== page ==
st patrick’s day traditional food and drink

st patrick’s day traditional food and drink   The Irish Famine, which in Ireland became known as “The Great Hunger,” was the great turning point in Irish history. It changed the society forever, most strikingly by greatly reducing the population.

st patrick’s day traditional food and drink

st patrick's day traditional food and drink
st patrick’s day traditional food and drink
st patrick's day traditional food and drink
st patrick’s day traditional food and drink
st patrick's day traditional food and drink
st patrick’s day traditional food and drink
st patrick's day traditional food and drink
st patrick’s day traditional food and drink
st patrick's day traditional food and drink
st patrick’s day traditional food and drink

In 1841 Ireland’s population was more than eight million. It has been estimated that at least one million died of starvation and disease in the late 1840s, and at least another one million emigrated during the Famine period.

The Famine hardened resentment toward the British who ruled Ireland. And nationalist movements in Ireland, which had always ended in failure, would now have a powerful new component: sympathetic Irish immigrants living in America.

The botanical cause of the Great Famine was a virulent fungus (Phytophthora infestans), spread by the wind, that first appeared on the leaves of potato plants in September and October of 1845.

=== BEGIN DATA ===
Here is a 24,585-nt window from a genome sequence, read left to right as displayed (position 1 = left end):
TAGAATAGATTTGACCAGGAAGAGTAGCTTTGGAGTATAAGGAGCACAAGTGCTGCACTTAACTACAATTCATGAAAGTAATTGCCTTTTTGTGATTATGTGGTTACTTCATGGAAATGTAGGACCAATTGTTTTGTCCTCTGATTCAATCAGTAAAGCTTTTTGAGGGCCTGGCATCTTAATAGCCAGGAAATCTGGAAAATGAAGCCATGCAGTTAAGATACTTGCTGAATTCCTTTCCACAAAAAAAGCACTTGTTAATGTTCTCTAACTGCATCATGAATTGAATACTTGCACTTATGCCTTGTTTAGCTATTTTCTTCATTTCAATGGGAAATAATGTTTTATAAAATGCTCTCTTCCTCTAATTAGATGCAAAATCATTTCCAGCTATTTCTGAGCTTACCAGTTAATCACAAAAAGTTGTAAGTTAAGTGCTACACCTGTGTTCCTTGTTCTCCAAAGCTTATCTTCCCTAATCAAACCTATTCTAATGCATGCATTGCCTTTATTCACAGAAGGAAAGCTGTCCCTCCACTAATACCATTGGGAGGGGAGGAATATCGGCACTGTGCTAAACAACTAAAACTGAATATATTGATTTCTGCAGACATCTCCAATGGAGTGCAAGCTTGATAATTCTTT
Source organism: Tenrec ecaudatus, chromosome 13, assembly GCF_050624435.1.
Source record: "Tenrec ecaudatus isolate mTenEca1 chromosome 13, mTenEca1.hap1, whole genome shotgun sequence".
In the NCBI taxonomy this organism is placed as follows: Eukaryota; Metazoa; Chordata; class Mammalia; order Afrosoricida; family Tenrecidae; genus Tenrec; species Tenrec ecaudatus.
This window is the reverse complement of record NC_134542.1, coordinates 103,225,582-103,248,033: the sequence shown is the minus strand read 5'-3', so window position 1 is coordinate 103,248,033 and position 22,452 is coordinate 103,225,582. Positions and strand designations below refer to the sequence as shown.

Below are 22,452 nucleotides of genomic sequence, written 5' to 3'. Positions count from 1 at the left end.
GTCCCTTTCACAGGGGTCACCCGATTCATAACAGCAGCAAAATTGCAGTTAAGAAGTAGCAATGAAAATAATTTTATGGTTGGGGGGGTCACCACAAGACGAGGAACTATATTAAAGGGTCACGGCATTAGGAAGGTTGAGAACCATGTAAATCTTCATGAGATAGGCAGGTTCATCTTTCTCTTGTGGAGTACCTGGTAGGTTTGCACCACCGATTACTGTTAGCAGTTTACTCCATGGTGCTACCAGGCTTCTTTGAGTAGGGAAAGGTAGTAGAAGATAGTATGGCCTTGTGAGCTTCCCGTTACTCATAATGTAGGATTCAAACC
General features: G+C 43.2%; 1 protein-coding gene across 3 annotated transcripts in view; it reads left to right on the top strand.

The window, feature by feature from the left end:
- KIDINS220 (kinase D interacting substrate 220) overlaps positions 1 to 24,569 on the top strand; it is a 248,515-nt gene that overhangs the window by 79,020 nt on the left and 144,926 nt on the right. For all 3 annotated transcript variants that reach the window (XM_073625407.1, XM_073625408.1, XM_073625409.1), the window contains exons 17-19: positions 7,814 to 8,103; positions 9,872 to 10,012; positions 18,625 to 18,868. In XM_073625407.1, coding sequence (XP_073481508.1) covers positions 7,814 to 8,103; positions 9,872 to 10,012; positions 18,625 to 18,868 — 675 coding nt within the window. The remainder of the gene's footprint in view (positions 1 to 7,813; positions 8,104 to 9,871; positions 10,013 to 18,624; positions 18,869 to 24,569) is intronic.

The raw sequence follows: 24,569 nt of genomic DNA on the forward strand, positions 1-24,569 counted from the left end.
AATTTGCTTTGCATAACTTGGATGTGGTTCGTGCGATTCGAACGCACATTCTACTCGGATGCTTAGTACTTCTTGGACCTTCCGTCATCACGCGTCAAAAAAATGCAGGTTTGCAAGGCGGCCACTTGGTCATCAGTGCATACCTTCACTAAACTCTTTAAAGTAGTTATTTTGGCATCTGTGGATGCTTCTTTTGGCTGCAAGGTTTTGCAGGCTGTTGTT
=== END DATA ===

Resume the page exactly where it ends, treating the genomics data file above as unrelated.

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The diseased plants withered with shocking speed. When the potatoes were dug up for harvest, they were found to be rotting.

Poor farmers discovered the potatoes they could normally store and use as provisions for six months had quickly turned inedible.

Modern potato farmers spray plants to prevent blight. But in the 1840s the blight was not well understood, and unfounded theories spread as rumors. Panic set in.

The failure of the potato harvest in 1845 was repeated the following year, as well as in 1847.

Social Causes of the Great Irish Famine

In the early 1800s, a large part of the Irish population lived as impoverished tenant farmers, generally in debt to British landlords. The need to survive on small plots of rented land created the perilous situation where vast numbers of people depended on the potato crop for survival.

Historians have long noted that while Irish peasants were forced to subsist on potatoes, other crops were being grown in Ireland, and food was exported for market in England and elsewhere.

Beef cattle raised in Ireland were also exported for English tables.

The Irish Famine, which in Ireland became known as “The Great Hunger,” was the great turning point in Irish history. It changed the society forever, most strikingly by greatly reducing the population.